Grooming Your Dog

Posted By Dr. Kim on Oct 1, 2007 in Articles, Dr. Kim's Views, Natural Dental & Grooming for Pets |


Grooming Neo Mastiff with Fulminator

For the Love and Health of Your Dog

©by Kim Bloomer, VND

Grooming is more than just to beautify your dog, it’s for the love and health of your dog

Grooming your dog can often seem like a perpetual, ongoing chore. I know I’m guilty of occasionally thinking “time to groom the dog” doldrums. If we change our thinking about this though, it can be a time of real bonding for you and your dog. In fact, think of grooming as an act of love for the health and wellbeing of your dog.


The amount of grooming of course depends a lot on the coat length and texture of your particular dog. I have a short-coated, Neapolitan Mastiff, so his grooming doesn’t entail too much hardship at all. In fact, if your dog is really healthy the grooming process shouldn’t be hard because the coat will “tight” (not loose with excessive shedding) and little shedding making grooming the coat much nicer. Remember I’m talking about grooming your pet here, not show grooming which is not only time-intensive but is very specific on how the coat should look and feel for the show ring.

How often you need to groom your dog will also depend upon the length and texture of your dog’s coat. My golden retriever needed daily grooming because he had a curly, thick, medium length coat but I only groom my mastiff once a week. It’s something he really looks forward to. How do I know? Dogs don’t play coy; they show you very transparently how they feel with vigorous tail wagging and that bright-eyed look only a dog can portray. My dog gets that eager look as soon as he sees me get out the “shedding blade” and his bristle brush; I suspect because it just feels so good! He isn’t too happy to see the nail trimmers though but has apparently resigned himself to the fact that this is a necessary “evil” he must endure each week.

I do a quick nail trim each week to keep his nails cut back so that he can walk squarely on his four feet. If your dog’s nails are clacking on the floor as he walks, then they are probably too long. Too long of nails can throw off their gait eventually causing some structural imbalances in your dog, which can lead to disease. You can ask your veterinarian to show you how to properly trim your dog’s nails.

I also do a check on my dog’s teeth each week. My dog is raw fed so typically his teeth don’t need more than for me to make sure all the teeth are white and the gums healthy. Every now and then I do need to use a dental tool and scale some parts he’s missed when gnawing on bones. If you don’t raw feed then you’ll want to do regular teeth brushing to keep the teeth clean and white, and the gums healthy. Don’t use regular toothpaste with fluoride in it as fluoride isn’t even good for us to swallow much-the-less your dog. I use a natural toothpaste in my home that is child and dog-safe.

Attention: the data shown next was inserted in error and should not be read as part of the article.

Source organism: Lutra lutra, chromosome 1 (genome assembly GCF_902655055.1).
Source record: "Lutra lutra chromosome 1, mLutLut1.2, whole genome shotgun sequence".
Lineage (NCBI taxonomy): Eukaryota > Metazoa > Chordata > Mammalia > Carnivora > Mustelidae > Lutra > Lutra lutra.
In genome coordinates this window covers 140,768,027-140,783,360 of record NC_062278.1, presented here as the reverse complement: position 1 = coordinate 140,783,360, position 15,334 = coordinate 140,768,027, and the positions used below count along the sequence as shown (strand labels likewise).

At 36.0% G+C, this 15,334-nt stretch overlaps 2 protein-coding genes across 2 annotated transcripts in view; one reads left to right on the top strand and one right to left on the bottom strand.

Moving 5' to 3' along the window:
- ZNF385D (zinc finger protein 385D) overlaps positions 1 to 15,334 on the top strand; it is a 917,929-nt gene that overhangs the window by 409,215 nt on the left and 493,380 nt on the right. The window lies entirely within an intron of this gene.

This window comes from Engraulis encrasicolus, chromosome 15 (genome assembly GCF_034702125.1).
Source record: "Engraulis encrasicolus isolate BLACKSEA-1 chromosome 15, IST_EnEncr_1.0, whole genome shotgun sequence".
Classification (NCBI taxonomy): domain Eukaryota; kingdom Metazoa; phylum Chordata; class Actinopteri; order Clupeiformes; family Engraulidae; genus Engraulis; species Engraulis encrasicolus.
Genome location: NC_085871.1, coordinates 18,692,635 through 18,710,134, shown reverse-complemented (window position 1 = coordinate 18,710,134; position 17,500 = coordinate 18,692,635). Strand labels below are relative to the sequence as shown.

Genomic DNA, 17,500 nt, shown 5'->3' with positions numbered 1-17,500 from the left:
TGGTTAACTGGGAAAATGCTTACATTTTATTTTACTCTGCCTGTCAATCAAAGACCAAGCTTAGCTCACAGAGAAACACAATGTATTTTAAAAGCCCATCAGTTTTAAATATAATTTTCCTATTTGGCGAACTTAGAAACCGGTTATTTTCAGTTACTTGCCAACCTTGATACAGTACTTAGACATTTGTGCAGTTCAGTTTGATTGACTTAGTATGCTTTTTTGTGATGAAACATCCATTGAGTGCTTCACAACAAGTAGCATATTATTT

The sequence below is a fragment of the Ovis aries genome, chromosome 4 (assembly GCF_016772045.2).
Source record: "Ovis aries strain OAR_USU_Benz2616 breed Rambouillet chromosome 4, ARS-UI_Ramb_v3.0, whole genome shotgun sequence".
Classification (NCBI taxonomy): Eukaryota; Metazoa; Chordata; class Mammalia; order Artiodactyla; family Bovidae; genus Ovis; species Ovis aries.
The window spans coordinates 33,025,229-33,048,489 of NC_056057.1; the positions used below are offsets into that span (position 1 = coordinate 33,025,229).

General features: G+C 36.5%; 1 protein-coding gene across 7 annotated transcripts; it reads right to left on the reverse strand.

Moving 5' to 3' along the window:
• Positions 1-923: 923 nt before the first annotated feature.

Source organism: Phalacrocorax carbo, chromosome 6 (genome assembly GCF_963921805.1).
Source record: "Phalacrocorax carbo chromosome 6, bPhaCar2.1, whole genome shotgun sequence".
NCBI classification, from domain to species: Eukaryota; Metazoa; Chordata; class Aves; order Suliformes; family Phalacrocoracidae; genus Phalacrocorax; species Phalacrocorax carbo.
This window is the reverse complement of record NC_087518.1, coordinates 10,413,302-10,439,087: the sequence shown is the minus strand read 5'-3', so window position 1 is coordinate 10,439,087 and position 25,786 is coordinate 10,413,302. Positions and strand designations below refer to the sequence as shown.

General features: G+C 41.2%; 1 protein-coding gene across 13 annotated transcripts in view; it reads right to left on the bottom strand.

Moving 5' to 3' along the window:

Every single week I also do a thorough ear cleaning on my dog, which he really likes! I use my own natural remedy for cleaning his ears, and I use cotton balls. If you’ve not ever done this before you will really need to have your veterinarian show you how to do this. By learning the proper way to care for your dog from a professional who knows how, you can avoid any possible mishaps.

Grooming is more than keeping your dog looking nice, it is about his or her health. By keeping their teeth clean, their coats brushed, their nails trimmed, and their ears clean, you’ll be helping with your dogs’ overall wellbeing and health. You’ll also be setting up a regular time for bonding with your dog which your dog should come to really appreciate. One last thing, you’ll also be able to notice early if there are any bumps, lumps or abnormalities on your dog that shouldn’t be there. This way you can address those by visiting your veterinarian or other health professional immediately before any real problems set in. Grooming isn’t just for beauty it’s for love and for health!

About the author:
Copyright © 2007. All rights reserved. No part of this article may be reproduced in any form without the written consent of the Author. This article is for educational purposes only. The decision to use, or not to use, any information is the sole responsibility of the reader.

Dr. Kim Bloomer is an animal naturopath consulting on canine and feline nutrition and wellness. In addition, Dr. Kim is a proficient blogger, writer, speaker and presenter on natural pet care as well as the Co-Founder of the American Council of Animal Naturopathy. She is the author/co-author of three books including, Whole Healthy for Happy Dogs, Animals Taught Me That and Essential Oils in Animal Care: A Naturopathic Approach. Dr. Kim’s articles have been featured in various publications in both print and online. Dr. Kim is passionate about using and sharing Young Living Essential Oils. Visit her Website:www.AspenbloomPetCare.com

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